Political Forums  

Go Back   Defending The Truth Political Forum > Political Forum > Political Ideologies > Progressivism

Progressivism Progressivism Forum - Political Philosophy Forum


Thanks Tree116Thanks
Reply
 
LinkBack Thread Tools Display Modes
Old May 7th, 2018, 03:22 PM   #181
Senior Member
 
Join Date: Nov 2013
Location: NM
Posts: 1,768
The fire next time

Well, before the next case like this comes up: What exactly can the UK UHS do about these cases - a hopeless prognosis, likely death of the patient. Can the parents or caretakers remove the patient? The last two experiences - this one & Charlie Gard (was it?) seem to indicate that the UHS can enforce its doctors' opinion on the probable outcome of the case. Is that accurate?

Is there an appeal process for the patient or caregivers, if they disagree with the prognosis or the recommended course of treatment? That never seems to be mentioned in these cases - or if so, I missed it. Is any of this process spelled out somewhere so that the patients & caregivers know what to expect if the subject comes up? My impression is that the parents &/or caregivers always seem to be very surprised that the UHS is opposed to intervention in patient care by third parties, no matter where they're from.
Thanks from Twisted Sister
hoosier88 is offline  
Old May 7th, 2018, 03:53 PM   #182
Senior Member
 
Twisted Sister's Avatar
 
Join Date: Sep 2015
Location: Brown Township, Ohio
Posts: 11,740
Quote:
Originally Posted by hoosier88 View Post
Well, before the next case like this comes up: What exactly can the UK UHS do about these cases - a hopeless prognosis, likely death of the patient. Can the parents or caretakers remove the patient? The last two experiences - this one & Charlie Gard (was it?) seem to indicate that the UHS can enforce its doctors' opinion on the probable outcome of the case. Is that accurate?

Is there an appeal process for the patient or caregivers, if they disagree with the prognosis or the recommended course of treatment? That never seems to be mentioned in these cases - or if so, I missed it. Is any of this process spelled out somewhere so that the patients & caregivers know what to expect if the subject comes up? My impression is that the parents &/or caregivers always seem to be very surprised that the UHS is opposed to intervention in patient care by third parties, no matter where they're from.
I am not sure of the difference between prognosis and diagnosis not having a medical degree, both words sound similar to me. I think but not sure that prognosis comes first and diagnosis comes second.

edit: The operation was a success but the patient died.

Last edited by Twisted Sister; May 7th, 2018 at 04:19 PM.
Twisted Sister is offline  
Old May 7th, 2018, 05:14 PM   #183
Senior Member
 
Join Date: Jul 2014
Location: massachusetts
Posts: 10,957
Quote:
Originally Posted by hoosier88 View Post
Well, before the next case like this comes up: What exactly can the UK UHS do about these cases - a hopeless prognosis, likely death of the patient. Can the parents or caretakers remove the patient? The last two experiences - this one & Charlie Gard (was it?) seem to indicate that the UHS can enforce its doctors' opinion on the probable outcome of the case. Is that accurate?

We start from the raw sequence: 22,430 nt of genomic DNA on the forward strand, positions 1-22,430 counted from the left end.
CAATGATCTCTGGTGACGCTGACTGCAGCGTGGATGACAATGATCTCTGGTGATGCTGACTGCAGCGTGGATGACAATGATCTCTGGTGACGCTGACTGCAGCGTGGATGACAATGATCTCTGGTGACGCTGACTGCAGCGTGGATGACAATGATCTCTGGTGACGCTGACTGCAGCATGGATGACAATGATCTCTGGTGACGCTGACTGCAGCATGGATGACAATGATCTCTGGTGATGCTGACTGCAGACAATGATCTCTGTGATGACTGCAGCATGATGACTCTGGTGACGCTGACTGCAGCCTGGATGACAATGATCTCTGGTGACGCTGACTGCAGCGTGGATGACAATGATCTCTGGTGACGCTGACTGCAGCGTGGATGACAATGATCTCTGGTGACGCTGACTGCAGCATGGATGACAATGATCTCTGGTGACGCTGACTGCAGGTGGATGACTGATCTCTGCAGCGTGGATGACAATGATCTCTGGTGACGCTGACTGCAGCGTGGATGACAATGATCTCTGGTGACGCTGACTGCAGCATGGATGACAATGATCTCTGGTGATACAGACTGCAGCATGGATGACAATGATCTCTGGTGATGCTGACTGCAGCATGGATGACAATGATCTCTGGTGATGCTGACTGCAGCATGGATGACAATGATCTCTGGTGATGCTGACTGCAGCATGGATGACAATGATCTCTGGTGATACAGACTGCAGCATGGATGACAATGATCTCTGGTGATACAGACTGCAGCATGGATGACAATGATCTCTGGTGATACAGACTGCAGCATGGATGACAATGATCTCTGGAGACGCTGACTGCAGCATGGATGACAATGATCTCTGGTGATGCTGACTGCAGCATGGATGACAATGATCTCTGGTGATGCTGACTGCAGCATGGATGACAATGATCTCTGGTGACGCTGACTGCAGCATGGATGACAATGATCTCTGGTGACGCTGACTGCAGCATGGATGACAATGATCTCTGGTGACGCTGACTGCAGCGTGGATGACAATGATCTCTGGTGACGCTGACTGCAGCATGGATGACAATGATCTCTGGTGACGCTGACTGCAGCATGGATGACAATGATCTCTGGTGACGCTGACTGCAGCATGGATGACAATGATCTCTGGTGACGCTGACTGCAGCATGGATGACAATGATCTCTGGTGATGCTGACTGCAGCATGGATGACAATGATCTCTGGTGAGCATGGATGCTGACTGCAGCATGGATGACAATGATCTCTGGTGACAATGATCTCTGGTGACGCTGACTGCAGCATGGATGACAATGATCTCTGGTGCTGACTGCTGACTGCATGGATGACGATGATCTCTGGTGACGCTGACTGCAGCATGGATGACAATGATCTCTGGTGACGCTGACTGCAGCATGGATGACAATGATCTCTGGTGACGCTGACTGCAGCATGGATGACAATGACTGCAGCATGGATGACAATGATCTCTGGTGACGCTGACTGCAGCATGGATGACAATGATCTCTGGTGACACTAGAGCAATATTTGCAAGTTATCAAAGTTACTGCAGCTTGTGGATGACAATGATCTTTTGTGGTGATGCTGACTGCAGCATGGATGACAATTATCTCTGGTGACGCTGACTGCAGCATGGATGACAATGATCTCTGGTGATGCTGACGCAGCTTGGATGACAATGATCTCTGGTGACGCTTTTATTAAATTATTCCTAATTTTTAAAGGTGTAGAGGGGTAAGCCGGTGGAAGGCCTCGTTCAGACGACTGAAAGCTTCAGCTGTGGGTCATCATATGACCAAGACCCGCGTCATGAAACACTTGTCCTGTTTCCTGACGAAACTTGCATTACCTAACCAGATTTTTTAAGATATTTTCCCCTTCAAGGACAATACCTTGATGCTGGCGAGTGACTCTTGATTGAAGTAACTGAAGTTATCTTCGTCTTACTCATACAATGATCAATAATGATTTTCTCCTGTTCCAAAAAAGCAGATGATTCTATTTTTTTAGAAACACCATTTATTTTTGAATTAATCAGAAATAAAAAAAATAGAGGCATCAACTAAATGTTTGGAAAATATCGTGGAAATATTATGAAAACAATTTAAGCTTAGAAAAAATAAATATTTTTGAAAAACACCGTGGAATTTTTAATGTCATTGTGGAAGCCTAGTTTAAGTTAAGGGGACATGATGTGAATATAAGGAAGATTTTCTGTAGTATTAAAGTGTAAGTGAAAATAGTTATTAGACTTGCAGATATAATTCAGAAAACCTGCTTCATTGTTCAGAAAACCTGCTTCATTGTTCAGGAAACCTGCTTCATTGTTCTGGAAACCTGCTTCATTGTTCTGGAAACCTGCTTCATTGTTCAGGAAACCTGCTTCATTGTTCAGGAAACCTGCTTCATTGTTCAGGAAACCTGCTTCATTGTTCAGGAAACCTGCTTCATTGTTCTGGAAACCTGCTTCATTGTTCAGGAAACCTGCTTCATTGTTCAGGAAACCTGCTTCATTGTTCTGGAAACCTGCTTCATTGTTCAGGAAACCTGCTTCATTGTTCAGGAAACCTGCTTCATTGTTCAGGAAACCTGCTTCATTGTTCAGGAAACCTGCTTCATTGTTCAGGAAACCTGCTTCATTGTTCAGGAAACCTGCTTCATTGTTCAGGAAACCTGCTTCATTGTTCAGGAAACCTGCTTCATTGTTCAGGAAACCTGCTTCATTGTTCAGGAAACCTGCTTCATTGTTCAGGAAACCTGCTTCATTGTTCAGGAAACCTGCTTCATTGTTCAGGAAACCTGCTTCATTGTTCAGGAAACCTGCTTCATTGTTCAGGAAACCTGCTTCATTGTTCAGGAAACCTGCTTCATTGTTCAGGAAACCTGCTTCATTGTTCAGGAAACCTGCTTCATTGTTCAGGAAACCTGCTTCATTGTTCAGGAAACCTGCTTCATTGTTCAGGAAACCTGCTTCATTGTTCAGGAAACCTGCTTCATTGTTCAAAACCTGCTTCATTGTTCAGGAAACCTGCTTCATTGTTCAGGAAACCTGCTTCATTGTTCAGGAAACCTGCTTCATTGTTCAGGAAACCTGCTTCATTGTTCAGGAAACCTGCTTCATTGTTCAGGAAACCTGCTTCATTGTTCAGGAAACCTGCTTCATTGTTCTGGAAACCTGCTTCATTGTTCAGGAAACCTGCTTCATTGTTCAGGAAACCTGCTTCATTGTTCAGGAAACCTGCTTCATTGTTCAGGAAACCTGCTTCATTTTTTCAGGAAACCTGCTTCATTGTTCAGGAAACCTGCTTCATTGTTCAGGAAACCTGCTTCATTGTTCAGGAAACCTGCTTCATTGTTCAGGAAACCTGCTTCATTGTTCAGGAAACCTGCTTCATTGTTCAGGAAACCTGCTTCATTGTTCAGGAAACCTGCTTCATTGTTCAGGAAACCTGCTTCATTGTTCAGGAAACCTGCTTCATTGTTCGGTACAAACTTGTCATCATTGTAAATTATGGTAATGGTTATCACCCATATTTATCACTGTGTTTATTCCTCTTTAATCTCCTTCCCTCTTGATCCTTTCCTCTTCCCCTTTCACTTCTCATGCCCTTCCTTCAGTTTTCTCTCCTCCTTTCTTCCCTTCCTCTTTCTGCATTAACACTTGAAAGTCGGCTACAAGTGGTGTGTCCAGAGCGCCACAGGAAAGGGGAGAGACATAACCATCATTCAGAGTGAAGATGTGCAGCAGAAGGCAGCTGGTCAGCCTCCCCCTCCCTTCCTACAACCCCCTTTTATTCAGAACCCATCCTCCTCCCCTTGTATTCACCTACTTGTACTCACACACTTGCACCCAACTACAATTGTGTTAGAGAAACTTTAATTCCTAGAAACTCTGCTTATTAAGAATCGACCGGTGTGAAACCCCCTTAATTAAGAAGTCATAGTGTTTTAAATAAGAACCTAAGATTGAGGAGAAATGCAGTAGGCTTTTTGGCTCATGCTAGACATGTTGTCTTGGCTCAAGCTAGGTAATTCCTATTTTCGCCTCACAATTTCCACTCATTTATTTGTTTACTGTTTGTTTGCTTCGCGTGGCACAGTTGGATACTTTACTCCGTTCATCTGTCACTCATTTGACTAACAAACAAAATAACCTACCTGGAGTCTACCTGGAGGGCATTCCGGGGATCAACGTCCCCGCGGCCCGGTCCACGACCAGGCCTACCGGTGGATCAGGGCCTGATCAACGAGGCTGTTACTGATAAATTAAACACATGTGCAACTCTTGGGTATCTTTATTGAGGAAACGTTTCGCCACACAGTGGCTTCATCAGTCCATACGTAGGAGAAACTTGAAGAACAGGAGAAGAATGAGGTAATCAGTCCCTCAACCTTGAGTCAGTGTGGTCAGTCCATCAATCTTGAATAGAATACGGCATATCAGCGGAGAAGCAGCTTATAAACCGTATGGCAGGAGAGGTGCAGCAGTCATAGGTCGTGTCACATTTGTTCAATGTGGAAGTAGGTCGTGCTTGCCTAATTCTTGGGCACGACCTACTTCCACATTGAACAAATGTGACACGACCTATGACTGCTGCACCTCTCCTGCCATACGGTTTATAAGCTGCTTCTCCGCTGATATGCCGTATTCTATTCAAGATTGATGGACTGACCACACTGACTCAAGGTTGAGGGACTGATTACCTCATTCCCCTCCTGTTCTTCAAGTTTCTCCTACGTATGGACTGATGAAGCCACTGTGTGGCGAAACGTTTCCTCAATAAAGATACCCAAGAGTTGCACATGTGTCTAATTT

Is there an appeal process for the patient or caregivers, if they disagree with the prognosis or the recommended course of treatment? That never seems to be mentioned in these cases - or if so, I missed it. Is any of this process spelled out somewhere so that the patients & caregivers know what to expect if the subject comes up? My impression is that the parents &/or caregivers always seem to be very surprised that the UHS is opposed to intervention in patient care by third parties, no matter where they're from.
In the UK, courts tend to defer to the Doctors, in the US, the parents get a little more leeway, but the court will order treatment if superstitious parents try to avoid it.

In this case it was clear that the patient was already brain dead, and would die in a matter of days.
There was no possibility of a different outcome, and so the court protected the patient from misguided wishes of the parents.
Thanks from iolo
goober is offline  
Old May 7th, 2018, 06:42 PM   #184
Put some ice on that
 
Sabcat's Avatar
 
Join Date: Dec 2013
Location: Earth
Posts: 26,567
Quote:
Originally Posted by goober View Post
In the UK, courts tend to defer to the Doctors, in the US, the parents get a little more leeway, but the court will order treatment if superstitious parents try to avoid it.

In this case it was clear that the patient was already brain dead, and would die in a matter of days.
There was no possibility of a different outcome, and so the court protected the patient from misguided wishes of the parents.
Misguided wishes of life...that is hilarious..
Sabcat is offline  
Old May 8th, 2018, 03:35 AM   #185
Senior Member
 
Join Date: Jul 2014
Location: massachusetts
Posts: 10,957
Quote:
Originally Posted by Sabcat View Post
Misguided wishes of life...that is hilarious..
Keep trying pumpkin, the only way to make your argument work, is to ignore reality, something you are pretty good at, but reality is winning, again...
Thanks from iolo
goober is offline  
Reply

  Defending The Truth Political Forum > Political Forum > Political Ideologies > Progressivism

Tags
alfie, baby, dad, death, giving, hospital, mouthtomouth, statemandated



Thread Tools
Display Modes


Similar Threads
Thread Thread Starter Forum Replies Last Post
GOP = Foot in Mouth RNG Current Events 1 October 3rd, 2014 10:19 AM


Facebook Twitter RSS Feed



Copyright © 2005-2013 Defending The Truth. All rights reserved.